Sequence of Events

1. The Harry Potter books became hugely popular among young readers such as myself. This baffled adults who could not comprehend the spectacle of American kids reading long, heavy books of their own volition. There had to be some hidden gimmick!

2. Inevitably, Harry Potter set off the hair-trigger sensibilities of those poor people who think that Halloween was created by devious, Isis-worshipping papists.

3. The media gleefully gave the fundy book-burnings way more coverage than they deserved. There's nothing the media likes better than making Christians look stupid, so this was another obvious development.

4. Here's where it gets hairy (ha ha). The Onion, satirizing the nascent hysteria, put up an article featuring fake "quotes" from children who had supposedly started worshipping Satan after reading HP. The fundies thought it was real, and attacked the books even more fiercely. The media responded with more ridicule. And so the flames rose higher as the fundies and the media bounced off each other. Did I say flames? I should have said smoke: as the brawl intensified, more and more sensible religious people began to think that where there was smoke, there had to be hellfire.

5. Catholics began to take notice of the fracas. They learned of it through the media, and assumed they had seen it all before: some sort of neo-pagan fad being defended by an anti-Christian media. They joined in the condemnations. Being rather more analytical than the mainstream media, they began paging through the books, trying to find the source of the evil craze. Although Harry Potter would not have attracted their suspicions without the media frenzy, they dug up all sorts of sinister things from its pages. Why? Because there was a cloud of smoke and there just had to be fire underneath. The smoke blew across the Atlantic and even Rome smelled something burning. A few statements from important and revered churchmen - who were hearing of the controversy from several removes - confirmed the concerned Catholics in their distrust of Harry Potter. Now they will not be parted from it by a crowbar.

That is what has happened, as far as I can tell. Under all the sound and fury, however, are the books themselves. And the Catholics who are concerned about them have never given them a truly unbiased look.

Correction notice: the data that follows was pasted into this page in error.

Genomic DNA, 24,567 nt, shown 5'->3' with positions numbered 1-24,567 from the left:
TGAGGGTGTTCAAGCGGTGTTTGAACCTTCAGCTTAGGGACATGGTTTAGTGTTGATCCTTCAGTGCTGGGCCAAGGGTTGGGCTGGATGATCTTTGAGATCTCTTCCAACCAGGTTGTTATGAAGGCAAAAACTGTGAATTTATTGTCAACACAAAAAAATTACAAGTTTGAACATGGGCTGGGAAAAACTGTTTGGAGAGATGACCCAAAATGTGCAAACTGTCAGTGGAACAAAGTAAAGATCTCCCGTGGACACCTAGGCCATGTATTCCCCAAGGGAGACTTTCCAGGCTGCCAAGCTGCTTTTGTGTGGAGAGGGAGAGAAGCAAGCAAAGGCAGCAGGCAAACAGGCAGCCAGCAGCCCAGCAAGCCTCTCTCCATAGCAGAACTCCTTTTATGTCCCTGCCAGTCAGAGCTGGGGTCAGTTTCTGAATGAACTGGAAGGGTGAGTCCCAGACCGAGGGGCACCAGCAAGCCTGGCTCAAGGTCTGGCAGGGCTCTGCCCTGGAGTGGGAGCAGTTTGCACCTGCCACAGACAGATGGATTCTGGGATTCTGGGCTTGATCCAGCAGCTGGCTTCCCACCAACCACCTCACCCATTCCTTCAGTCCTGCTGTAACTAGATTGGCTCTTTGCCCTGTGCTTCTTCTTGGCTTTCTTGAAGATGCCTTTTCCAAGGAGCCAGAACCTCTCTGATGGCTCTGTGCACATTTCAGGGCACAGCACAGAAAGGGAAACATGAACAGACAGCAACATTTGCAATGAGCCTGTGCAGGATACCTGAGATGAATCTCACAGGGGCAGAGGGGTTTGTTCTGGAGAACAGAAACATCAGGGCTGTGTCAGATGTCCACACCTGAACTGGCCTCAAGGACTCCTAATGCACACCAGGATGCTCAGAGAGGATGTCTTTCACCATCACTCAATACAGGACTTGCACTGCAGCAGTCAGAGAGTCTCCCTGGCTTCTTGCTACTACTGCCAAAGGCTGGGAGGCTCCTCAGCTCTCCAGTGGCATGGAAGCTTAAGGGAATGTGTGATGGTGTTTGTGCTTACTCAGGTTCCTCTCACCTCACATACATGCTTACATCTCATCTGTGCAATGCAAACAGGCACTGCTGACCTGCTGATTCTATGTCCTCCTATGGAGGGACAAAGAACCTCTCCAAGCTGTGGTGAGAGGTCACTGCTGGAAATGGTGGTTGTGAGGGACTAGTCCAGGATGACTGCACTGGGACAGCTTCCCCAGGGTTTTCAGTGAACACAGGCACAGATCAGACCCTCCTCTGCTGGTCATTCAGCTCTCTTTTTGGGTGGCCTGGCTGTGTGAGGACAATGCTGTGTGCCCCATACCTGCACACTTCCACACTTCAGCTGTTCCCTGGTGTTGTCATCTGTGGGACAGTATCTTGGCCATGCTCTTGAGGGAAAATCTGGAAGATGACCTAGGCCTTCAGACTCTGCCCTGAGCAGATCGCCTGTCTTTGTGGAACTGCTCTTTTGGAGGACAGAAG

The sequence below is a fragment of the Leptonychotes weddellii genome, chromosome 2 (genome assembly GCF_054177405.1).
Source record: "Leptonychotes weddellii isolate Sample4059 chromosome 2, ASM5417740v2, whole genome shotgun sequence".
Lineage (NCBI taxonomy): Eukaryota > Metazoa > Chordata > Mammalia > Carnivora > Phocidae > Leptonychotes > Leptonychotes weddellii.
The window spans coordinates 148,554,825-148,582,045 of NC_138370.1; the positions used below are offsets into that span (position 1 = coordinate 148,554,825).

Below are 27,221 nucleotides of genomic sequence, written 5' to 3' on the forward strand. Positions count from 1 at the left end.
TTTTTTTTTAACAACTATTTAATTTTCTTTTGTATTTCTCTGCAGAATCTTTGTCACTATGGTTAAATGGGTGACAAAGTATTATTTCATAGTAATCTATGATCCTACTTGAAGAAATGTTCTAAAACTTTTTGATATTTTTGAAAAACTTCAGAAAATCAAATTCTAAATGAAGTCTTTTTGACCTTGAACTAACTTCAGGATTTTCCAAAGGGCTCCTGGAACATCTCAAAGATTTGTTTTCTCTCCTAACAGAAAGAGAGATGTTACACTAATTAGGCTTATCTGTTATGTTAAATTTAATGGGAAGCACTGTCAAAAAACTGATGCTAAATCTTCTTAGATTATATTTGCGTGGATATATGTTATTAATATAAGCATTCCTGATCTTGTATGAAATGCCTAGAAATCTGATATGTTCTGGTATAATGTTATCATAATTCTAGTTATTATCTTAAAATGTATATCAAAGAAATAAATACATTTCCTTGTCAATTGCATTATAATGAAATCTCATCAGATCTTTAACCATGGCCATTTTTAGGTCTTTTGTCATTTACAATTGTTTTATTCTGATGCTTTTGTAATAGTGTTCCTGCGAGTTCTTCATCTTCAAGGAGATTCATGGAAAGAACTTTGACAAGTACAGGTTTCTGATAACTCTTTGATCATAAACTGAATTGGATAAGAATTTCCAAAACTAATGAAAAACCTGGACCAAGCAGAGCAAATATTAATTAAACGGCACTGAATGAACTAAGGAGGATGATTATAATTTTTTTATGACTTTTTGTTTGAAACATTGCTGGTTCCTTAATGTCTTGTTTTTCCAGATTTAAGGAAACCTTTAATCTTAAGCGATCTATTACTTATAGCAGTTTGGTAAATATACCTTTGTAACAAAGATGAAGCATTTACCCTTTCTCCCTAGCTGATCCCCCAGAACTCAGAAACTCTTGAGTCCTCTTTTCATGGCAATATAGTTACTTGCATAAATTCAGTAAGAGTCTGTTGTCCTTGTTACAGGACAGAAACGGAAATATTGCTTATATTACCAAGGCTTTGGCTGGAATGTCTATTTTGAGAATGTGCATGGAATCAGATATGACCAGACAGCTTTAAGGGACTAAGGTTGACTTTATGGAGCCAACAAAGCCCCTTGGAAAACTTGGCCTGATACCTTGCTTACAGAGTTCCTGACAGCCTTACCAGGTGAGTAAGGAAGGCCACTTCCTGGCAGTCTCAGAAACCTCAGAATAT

Why are they so popular? I must confess that until now I have never sat down and asked myself that. Here are a few reasons I like them, and I think that they are pretty widespread reasons.

1. They are just so British. This may seem like an odd thing to go crazy over, but it is true. Think of all the children's literature that comes from England: The Wind in the Willows, The Secret Garden, Mary Poppins, Peter Pan, Charlie and the Chocolate Factory... and on and on, right up to CS Lewis and Tolkien himself. America may export its movies and television, but the UK sends us their literature. JK Rowling is just the latest shipment. (Well, actually Lemony Snicket is. I have never read A Series of Unfortunate Events, but I expect that a lot of its popularity comes from its Britishness. Philip Pullman - a man I have an immense aversion to - probably trades on it as well.) The Britishisms, the boarding-school scenario... it all seems exotic and yet familiar. The language, too, is a draw: the evocative names and Latin spells appeal to the same part of the mind that is delighted by Hobbiton, Lothlorien, Dwarrowdelf, and O Elbereth Gilthoniel. In short, American kids have always liked English fantasy. It's a tradition of sorts.

2. Harry Potter is this normal boy who finds out that he has special powers and gets whisked away to have adventures. Children like these kind of stories. Period. Of course there is the danger of gnosticism and elitism, but the HP books guide children away from these temptations by downplaying the importance of Harry's natural abilities and heightening the importance of his moral choices. In the fifth book, Harry becomes filled with pride at his accomplishments and anger at the suffering he has experienced. He hurts his friends and makes himself miserable. Slowly and painfully he begins to realize the truth about himself. At the end of the book his pride is definitely humbled, but the anger remains, and he is not yet out of danger. So we worry not only about the dangers to his life, but about the state of his soul. Harry Potter is not a perfect hero; he is not someone who has been a saint from the beginning of the story. He is like us: he is struggling towards perfection. And Rowling is not afraid to show us his struggles.